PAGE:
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Healthy Cities Practice Good Curb Management

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Healthy Cities Practice Good Curb Management

Traffic and delivery services. Pedestrian access. Cycling. Public transit. Cultural events. The rise of Transport Network Companies (TNCs) such as Uber and Lyft. The demands on public space in cities are substantial and growing, placing a massive burden on city and transportation planners to balance and meet every stakeholder’s needs.

And where is it that most of these needs converge?

The curb. Which is why Curb Management is one of the newest and most important specialties in urban affairs, helping cities, planners, and managers to make the most of this dynamic and sought-after civic real estate. Good curbspace management can reduce conflicts and collisions, minimize injuries between users, increase economic output, ease mobility hardships, and more—creating happier, healthier cities.

So what is curb management?

Some would call it addressing the shared transitional space between the roadway and the sidewalk. Others define it as managing the shared space on a roadway adjacent to the sidewalk, or where movement meets access, the nexus of transportation, land use, and economic development.

Curb management is the practice and methodology of effectively allocating curb use, particularly in high-demand areas, while impartially accommodating stakeholders according to the city’s priorities. And if you’re not already doing it, now is the time to start.

Why manage the curb at all?

Too often, the state of curb management is poor. On-site signage is jumbled and confusing, with little indication of which users have priority and who may access it at what times. There can be many demands on curb space that conflict with one another, creating situations that are inconvenient at best (delivery trucks lacking a place to park or load near their destination) and dangerous at worst (a TNC vehicle blocking a bike lane, forcing cyclists to swerve into motorized traffic).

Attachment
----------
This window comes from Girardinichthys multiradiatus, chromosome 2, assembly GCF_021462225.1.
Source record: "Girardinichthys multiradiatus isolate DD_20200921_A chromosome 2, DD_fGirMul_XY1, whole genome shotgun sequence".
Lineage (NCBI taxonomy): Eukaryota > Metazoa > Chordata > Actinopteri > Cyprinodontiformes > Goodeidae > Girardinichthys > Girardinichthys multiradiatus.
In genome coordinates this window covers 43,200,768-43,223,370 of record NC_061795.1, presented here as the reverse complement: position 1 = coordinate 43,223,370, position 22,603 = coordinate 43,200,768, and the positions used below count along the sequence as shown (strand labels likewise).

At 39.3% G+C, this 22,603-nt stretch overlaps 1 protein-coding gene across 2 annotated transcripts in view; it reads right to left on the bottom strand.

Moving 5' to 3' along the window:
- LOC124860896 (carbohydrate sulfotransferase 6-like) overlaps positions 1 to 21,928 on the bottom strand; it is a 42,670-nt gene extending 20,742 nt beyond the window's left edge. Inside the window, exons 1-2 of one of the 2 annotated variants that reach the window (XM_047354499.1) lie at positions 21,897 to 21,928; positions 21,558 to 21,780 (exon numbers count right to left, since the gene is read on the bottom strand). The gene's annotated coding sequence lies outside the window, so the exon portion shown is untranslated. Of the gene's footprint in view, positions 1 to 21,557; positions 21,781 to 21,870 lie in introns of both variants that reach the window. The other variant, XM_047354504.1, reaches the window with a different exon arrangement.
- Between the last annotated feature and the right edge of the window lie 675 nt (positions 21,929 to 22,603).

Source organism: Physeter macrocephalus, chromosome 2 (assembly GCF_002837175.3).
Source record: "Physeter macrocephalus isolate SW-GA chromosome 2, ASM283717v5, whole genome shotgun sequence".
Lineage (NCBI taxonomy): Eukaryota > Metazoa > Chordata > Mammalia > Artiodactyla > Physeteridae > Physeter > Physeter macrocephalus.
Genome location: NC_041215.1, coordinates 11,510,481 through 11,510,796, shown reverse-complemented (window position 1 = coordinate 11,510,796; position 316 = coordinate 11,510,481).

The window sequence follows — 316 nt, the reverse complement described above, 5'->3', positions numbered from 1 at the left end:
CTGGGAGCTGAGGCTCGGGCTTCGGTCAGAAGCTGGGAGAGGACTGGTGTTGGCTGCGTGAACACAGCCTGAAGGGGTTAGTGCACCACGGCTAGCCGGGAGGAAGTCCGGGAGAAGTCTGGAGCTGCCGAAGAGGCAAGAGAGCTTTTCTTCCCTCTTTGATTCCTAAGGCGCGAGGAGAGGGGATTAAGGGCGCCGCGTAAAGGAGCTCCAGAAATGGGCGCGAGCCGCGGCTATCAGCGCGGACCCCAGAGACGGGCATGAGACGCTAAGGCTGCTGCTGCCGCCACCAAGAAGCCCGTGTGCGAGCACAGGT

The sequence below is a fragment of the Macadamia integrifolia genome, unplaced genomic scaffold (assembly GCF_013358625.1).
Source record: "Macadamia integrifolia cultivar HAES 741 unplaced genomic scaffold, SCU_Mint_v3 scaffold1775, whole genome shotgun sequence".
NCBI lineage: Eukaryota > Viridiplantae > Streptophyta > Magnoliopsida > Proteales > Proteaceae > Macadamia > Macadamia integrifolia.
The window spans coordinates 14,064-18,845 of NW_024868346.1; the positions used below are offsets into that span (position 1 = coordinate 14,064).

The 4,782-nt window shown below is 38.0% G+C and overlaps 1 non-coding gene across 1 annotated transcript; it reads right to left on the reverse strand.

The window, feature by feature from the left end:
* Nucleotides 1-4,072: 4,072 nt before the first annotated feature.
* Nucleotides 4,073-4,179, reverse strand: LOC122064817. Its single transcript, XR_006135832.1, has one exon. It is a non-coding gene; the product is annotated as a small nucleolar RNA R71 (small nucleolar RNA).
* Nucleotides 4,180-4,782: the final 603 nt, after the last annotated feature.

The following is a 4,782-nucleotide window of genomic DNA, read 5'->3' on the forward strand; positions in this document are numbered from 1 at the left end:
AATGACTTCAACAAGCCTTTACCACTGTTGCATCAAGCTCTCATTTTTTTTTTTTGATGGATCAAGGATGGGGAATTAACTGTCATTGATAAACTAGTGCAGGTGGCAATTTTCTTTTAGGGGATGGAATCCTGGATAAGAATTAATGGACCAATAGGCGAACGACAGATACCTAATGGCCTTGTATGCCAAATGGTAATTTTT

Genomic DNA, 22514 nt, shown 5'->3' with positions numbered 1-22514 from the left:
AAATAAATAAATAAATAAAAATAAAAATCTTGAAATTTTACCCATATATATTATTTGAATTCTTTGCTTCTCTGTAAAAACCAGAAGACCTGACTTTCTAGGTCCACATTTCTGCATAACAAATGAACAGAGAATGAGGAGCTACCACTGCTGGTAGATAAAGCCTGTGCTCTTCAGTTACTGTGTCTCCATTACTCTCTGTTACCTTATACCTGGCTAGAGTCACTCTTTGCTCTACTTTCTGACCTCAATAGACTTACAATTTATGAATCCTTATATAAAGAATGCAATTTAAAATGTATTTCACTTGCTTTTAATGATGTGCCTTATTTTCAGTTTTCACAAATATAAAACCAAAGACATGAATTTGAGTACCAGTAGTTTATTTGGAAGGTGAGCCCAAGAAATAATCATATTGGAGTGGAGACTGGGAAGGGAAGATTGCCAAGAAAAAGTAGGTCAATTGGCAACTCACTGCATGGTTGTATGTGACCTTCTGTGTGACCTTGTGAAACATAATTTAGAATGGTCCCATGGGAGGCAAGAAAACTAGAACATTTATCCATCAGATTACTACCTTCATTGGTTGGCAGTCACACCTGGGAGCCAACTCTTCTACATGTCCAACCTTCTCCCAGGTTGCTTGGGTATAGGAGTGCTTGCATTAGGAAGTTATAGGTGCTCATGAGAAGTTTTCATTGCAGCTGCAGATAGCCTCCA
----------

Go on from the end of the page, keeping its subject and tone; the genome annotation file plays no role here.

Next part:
Cities of all sizes rely on vibrant, healthy public spaces that drive economic growth to fund their needs. Effective curb management can be part of delivering on that goal – but only if cities have access to the information and expertise they need to understand the issue and address it in a meaningful way.

The current state of the curb is often confusing for both planners and users, resulting in inefficient curb space that doesn't support a city's goals.

What are the problems facing curb management?

Uncertainty and lack of awareness are two of the most significant obstacles to effective curb management – on the part of both planners and curb users. In general, there is confusion. Who has priority? Who should have priority? What, if anything, can be done to change how curb space is allocated at a given location?

More importantly, good curbspace management often needs to be dynamic and flexible, with clear indicators of which users can use it when – and even accommodate future, unanticipated uses as they arise.

The concept of curb equity also comes into play: considering not just different types of users, but different demographics of users. As one example, low-income citizens planning a trip downtown are impacted by the price of parking far more than those of other economic classes. Off-street parking facilities in place of on-street parking may free up space for public transit or a parkette or patio, but these facilities tend to cost users far more. As well, “destination” businesses such as entertainment venues may be able to attract customers even if parking is further away, while others, such as general retailers, may not. Is it equitable to remove street parking if it endangers some of the economic activity and businesses occupying that space and benefitting from adjacent parking?